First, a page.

Thursday, April 5, 2007


Guggenheim Fellows for 2007 are just posted by the John Simon Guggenheim Memorial Foundation. This year 189 fellowships were awarded, out of a field of 2800 applicants.

Guggenheims most closely related to legal history are below. There are a number in history and politics. There appears to be only one to a law professor (moi! -- not for blogging, of course, for a new book project). (A second scholar is listed in the law category: political scientist Michael McCann.) At a time when interdisciplinarity has been questioned in various corners, e.g. here, it is notable that this year and last, the Guggenheims to law professors have gone to interdisciplinary legal scholars (last year: Michael W. Doyle, Harold Brown Professor of International Affairs, Law, and Political Science, Columbia University, and David Garland, Arthur T. Vanderbilt Professor of Law and Professor of Sociology, New York University).

2007 -- Guggenheim Fellowships of interest to legal historians:

Lawrence D. Bobo, Martin Luther King, Jr., Centennial Professor, and Director, Center for Comparative Studies in Race and Ethnicity, Stanford University: Black and white Americans' views of the new law and order regime.

Daniel Carpenter, Professor of Government, and Director, Center for American Political Studies, Harvard University: The American antislavery petition in context.

Mary L. Dudziak, Judge Edward J. and Ruey L. Guirado Professor of Law, History, and Political Science, University of Southern California: How war made America in the 20th century.

Neil Foley, Associate Professor of History, University of Texas, Austin: Civil rights in Texas and the Southwest, 1940-1965.

Stathis N. Kalyvas, Arnold Wolfus Professor of Political Science, Yale University: Varieties of political violence.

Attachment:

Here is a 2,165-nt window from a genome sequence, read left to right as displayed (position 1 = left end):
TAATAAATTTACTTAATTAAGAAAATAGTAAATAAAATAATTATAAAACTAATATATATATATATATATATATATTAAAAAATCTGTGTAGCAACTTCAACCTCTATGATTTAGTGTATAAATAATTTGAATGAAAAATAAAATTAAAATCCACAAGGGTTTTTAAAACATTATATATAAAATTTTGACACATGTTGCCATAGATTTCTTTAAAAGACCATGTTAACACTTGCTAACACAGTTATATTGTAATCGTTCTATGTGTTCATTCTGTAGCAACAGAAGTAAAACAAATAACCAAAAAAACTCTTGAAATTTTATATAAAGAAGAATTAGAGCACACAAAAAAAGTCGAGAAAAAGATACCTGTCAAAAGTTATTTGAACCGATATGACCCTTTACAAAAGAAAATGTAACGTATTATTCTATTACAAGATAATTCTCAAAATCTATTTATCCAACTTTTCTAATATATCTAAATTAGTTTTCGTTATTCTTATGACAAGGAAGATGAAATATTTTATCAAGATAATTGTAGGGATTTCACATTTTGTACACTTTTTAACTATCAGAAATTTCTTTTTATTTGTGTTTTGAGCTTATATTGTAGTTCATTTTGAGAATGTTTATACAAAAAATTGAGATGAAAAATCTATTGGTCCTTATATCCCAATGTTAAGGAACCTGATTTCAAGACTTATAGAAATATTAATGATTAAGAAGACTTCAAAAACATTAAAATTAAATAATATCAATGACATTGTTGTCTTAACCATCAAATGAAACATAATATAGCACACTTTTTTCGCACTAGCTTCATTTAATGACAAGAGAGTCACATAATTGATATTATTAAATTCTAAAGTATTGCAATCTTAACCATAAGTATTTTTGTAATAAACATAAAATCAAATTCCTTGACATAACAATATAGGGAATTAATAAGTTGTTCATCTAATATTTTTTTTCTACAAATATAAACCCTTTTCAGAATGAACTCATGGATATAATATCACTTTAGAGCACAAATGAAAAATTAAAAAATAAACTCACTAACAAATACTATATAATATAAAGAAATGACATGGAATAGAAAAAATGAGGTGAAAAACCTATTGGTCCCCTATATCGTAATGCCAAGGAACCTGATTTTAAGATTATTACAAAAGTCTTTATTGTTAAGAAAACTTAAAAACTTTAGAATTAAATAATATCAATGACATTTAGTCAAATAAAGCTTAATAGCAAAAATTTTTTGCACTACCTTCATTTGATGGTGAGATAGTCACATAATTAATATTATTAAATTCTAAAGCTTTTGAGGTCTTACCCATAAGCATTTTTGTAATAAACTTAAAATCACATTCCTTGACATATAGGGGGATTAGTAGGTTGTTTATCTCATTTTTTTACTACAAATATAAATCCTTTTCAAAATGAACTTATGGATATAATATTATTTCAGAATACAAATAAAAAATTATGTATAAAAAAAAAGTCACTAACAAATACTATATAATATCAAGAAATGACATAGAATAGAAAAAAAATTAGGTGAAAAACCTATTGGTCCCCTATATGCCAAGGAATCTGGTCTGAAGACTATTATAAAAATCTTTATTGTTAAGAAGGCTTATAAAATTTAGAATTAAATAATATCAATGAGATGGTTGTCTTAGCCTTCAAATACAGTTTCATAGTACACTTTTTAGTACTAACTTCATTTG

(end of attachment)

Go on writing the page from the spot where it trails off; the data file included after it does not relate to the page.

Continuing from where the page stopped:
Dina Rizk Khoury, Associate Professor of History and International Affairs, and Director, Graduate Studies, George Washington University: War and remembrance in Iraq.

Philippa Levine, Professor of History, University of Southern California: The evolution debates.

Peter D. Little, Professor and Chair, Department of Anthropology, University of Kentucky: The anthropology of neoliberalism in sub-Saharan Africa.

Michael McCann, Gordon Hirabayashi Professor for the Advancement of Citizenship, University of Washington: Public interest litigation and the politics of responsibility.

Julie Stone Peters, Professor of English and Comparative Literature, Columbia University: Theatrical censorship, obscenity, and the making of modern drama.

Mary Louise Roberts, Professor of History, University of Wisconsin, Madison: The American military presence in France, 1944-1945.

Daniel T. Rodgers, Henry Charles Lea Professor of History, Princeton University: Transformation in social thought in 1980s America.

Robert Self, Associate Professor of History, Brown University: Gender and sexuality in America from Watts to Reagan.

Michele Wucker, Senior Fellow, World Policy Institute, New York City: Evolving views of citizenship, belonging, and exclusion.

For the full list, click here. For the press release, click here.